Mookie Pearl is a great creation, a fictional protagonist who just for once isn’t gifted, handsome, wise-cracking or a wizard. He’s an ugly, pug-faced lunk (albeit an unusually intelligent lunk) who breaks heads and solves problems with blunt instruments as a mob enforcer. He’s a heavyweight of the underworld – and in this universe, a compelling, coherent construction from the pen of Chuck Wendig – Mookie moves effortlessly from the criminal underworld to the subterranean, paranormal underworld. That’s where goblins and ghouls and bad things lurk, and where Mookie does most of his work.
The ‘blue’ in the title is a kind of drug, one mined from below, which allows normal folk to see the supernatural / dead things which surround them. Some are benign, harmless halfbreeds, others are sinister serpent-men, venom dripping from their fangs. As the chapters fly by – this is one of those books where it’s extremely easy to get embroiled and lose an entire afternoon – we meet Mookie’s dysfunctional family; his daughter, Nora, who shot his best friend / boss in the hip and is working to undermine the mob and control the supply of Blue.
We explore their extensive environment, one which artfully blends real world reality with ghastly things, normally only glimpsed in the shadows. There’s a team of workers, the men who dig the tunnels under the city, some of whom know its stealthy secrets and are on the lookout for things that creep and sneak and scheme. There are mob hitmen, rival gangsters, an entire village of dead people (at least one of whom Mookie may be responsible for), and an ancient evil poised to rise from the depths…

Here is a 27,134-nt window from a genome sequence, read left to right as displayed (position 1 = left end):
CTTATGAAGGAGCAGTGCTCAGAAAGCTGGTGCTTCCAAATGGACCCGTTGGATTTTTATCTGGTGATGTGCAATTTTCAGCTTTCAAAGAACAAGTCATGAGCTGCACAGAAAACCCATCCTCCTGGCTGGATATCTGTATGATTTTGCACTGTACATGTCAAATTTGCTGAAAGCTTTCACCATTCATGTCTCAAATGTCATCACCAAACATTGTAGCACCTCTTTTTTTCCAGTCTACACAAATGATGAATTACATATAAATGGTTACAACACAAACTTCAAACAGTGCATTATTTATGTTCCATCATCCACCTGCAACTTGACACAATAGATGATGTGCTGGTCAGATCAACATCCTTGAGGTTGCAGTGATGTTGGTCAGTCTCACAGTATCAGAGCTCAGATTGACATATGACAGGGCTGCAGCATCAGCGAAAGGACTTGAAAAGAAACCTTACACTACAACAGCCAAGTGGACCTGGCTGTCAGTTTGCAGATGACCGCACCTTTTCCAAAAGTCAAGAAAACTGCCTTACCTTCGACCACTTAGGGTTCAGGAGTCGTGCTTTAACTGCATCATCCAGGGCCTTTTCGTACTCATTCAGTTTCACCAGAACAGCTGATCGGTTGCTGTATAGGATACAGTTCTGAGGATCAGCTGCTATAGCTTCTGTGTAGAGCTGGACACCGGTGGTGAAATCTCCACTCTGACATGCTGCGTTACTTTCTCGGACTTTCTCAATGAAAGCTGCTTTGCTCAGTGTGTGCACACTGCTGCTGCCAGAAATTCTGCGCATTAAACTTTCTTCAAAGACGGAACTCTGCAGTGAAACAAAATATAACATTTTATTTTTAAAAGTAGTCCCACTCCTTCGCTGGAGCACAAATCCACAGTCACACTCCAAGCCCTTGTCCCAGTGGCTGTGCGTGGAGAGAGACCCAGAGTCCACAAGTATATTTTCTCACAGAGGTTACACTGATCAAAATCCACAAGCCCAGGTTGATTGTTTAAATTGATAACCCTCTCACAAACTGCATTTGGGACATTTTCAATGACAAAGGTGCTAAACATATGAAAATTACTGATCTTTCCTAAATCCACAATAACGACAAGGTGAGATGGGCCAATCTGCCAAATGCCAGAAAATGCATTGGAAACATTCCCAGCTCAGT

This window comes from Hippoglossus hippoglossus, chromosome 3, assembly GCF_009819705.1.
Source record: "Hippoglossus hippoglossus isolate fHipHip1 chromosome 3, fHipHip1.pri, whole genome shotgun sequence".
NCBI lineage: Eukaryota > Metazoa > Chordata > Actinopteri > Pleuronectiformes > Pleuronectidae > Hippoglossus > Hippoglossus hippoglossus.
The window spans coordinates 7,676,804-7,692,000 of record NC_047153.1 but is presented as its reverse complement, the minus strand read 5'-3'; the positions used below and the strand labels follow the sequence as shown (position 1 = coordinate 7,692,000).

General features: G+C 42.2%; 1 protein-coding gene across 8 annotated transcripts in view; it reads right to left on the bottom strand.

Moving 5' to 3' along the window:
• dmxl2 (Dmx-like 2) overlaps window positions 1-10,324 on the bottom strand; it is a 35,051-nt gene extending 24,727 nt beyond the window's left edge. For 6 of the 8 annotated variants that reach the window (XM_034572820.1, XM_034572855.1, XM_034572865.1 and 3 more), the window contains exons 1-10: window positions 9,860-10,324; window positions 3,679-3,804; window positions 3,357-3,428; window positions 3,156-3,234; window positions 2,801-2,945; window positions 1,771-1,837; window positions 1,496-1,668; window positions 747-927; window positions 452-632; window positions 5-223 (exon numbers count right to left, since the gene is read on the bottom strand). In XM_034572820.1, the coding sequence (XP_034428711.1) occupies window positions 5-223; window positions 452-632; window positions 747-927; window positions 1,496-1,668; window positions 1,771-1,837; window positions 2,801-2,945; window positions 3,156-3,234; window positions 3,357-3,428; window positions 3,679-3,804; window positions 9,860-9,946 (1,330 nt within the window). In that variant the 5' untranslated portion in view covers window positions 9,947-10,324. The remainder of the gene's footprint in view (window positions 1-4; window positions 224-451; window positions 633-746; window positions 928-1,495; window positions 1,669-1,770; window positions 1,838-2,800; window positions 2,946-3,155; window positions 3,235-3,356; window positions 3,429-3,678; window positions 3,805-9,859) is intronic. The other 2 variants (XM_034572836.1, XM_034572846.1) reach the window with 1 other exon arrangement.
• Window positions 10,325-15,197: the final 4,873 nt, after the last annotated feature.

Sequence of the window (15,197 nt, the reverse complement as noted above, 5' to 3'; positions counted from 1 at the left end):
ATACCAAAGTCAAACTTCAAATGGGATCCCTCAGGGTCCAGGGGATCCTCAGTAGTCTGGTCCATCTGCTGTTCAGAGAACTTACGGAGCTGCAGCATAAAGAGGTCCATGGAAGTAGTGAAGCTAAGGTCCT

This is a hard-assed, no-holds-barred blend of black-humoured noir and the sinister supernatural, with substantial action set pieces thrown in. There’s little philosophising or moral debate, but a whole chunk of inventive concepts stitched together into a convincing construct and peopled with realistic characters (and that’s surely saying something for half-men half-goats, or the living corpse of a fire victim). It righteously rattles along, deftly pulls the plot lines together, and offers a far more substantial read than the average ‘wizard high jinks’ urban fantasy. There’s quite a few tributes to ‘golden age’ horror tales in here, too.
The Blue Blazes is also blunt, violent and bloodily explicit, so not for folks who lean more towards the ‘romantic’ side of the supernatural spectrum. This is hard-boiled and reasonably hard-core, and a blast from beginning to end.
Reviewed by Rowena Hoseason
The Blue Blazes by Chuck Wendig is available as an ebook or paperback